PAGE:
This was not me. Web photo

I love it how the general White public just now notices the pain of being a Black Buffalo resident now that their sensitivities are offended by a racist mass murderer. I’ve seen some of his 180 page Replacement Theory based rant–yep, this was all about race.

I was a kid in that neighborhood. We lived over on Johnson Street, where my step-grandparents owned a home and worked at the old Rich’s Ice Cream factory. Nice blue collar jobs. I went to School #39 on High Street. Jefferson Ave, the big arterial where that now infamous Topps Market now sits up to the north, was about four blocks away. It was a bit of a rough neighborhood back then but solidly working class. My best friend, Michael, lived across the street. His dad was a city cop.

Buffalo has been on a downward, violent spiral since the sixties and not due to lunatic fringe racists but to good old fashioned mainstream values of neglect and segregation. I was back in Buffalo about five years ago to make a major donation to the Buffalo Museum of Science, the Bistany Telescope. As my wife said, the east side where I was a kid looked like a scene out of an apartheid city in old apartheid South Africa. The house I lived in was missing. It was arsoned decades ago. Empty lots are as common as homes.

Politics, economics, and policy control civil peace vs. violence although it's easy to focus on racists and guns. A century or more of racism and economic apartheid in Buffalo is why people disproportionately die young of violent lead poisoning in Buffalo, most of which is local on local crime.  Then an occasional racist shoots up the place and everyone notices. But sixty years of homes being torched, work moving overseas, white flight (including my parents) the legacy of racist urban planning such as how the Kensington Expressway was rammed through the old Black neighborhoods (it cut off my walk to school as well as the community’s access to Buffalo’s beautiful parks), and money moving to the rich…well, that’s business as usual. A slow moving economic pandemic goes unnoticed. East Buffalo is full of empty lots. The West Side (where I also lived for a little while) is full of multimillion dollar mansions being renovated and flipped. That’s the “Buffalo Renaissance”.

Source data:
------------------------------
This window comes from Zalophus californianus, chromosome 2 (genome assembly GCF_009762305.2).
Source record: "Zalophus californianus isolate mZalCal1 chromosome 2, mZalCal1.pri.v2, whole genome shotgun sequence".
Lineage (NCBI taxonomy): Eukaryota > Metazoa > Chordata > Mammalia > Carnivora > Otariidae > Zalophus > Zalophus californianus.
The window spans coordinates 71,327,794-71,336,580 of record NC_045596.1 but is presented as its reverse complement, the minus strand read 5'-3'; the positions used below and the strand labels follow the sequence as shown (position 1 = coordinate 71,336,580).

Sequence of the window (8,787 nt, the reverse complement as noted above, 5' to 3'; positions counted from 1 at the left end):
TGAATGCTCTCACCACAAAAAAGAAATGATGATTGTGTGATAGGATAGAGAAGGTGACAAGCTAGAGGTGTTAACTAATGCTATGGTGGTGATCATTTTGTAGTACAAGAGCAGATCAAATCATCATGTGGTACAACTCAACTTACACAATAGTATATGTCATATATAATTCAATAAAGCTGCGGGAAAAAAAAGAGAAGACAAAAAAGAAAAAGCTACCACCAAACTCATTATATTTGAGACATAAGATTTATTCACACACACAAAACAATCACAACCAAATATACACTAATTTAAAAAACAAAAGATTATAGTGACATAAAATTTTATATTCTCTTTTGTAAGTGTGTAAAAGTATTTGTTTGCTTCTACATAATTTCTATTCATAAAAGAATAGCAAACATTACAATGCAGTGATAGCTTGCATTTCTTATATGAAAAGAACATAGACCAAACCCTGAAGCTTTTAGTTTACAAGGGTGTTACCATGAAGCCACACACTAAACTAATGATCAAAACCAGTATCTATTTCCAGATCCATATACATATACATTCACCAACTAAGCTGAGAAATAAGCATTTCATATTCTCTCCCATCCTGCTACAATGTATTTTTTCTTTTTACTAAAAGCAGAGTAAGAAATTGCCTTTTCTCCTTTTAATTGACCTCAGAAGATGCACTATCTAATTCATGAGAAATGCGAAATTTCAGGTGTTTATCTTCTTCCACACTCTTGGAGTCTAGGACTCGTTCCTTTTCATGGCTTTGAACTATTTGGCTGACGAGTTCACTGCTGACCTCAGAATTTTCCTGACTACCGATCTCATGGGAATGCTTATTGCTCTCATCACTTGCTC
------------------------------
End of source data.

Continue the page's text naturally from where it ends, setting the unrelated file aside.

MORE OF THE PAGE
Strong Towns founder Charles Marohn, a PE and urban planner, made a very powerful case for reparations, looking at what redlining did to Kansas City. I suspect if one looked at the history of wealth distribution in Buffalo, one could ask whether past racism and its legacy effects have similarly made a case for redistribution in Buffalo. Most inner city violence is internal, this mass shooting being an exception. As a retired ER doctor I know, Dr. Jim Webster, recently opined, the only thing that stops a bullet is a good job. I might add good schools and social equity.

So while it is easy to focus on white supremacists, AR-15’s (the gunman’s was bought as NYS-legal and illegally modified) and terrorists being the root of all evil, it’s everyday American values of apartheid and neglect that have led to so many dying in Buffalo, not to mention other places. I actually think Critical Race Theory has a good point. To fix what is broken, we have to not just change out a few spark plugs on the economic and societal engine, but overhaul the whole concept of the society and the engine. Taking away the guns, as some politicians are once again demanding, will not take away the pain.


Sunday, May 8, 2022

Santa Fe Bike Swap, May 15th. Save the Date!

The bike swap is back! Sunday May 15th, 9am to 12:30 pm
Bike Santa Fe is working with the Free Bikes 4 Kids program as a part of Bike Month.
It will be at the Solana Center, 905 West Alameda, Near Better Day Coffee.
See the attached flyer, below, for more details.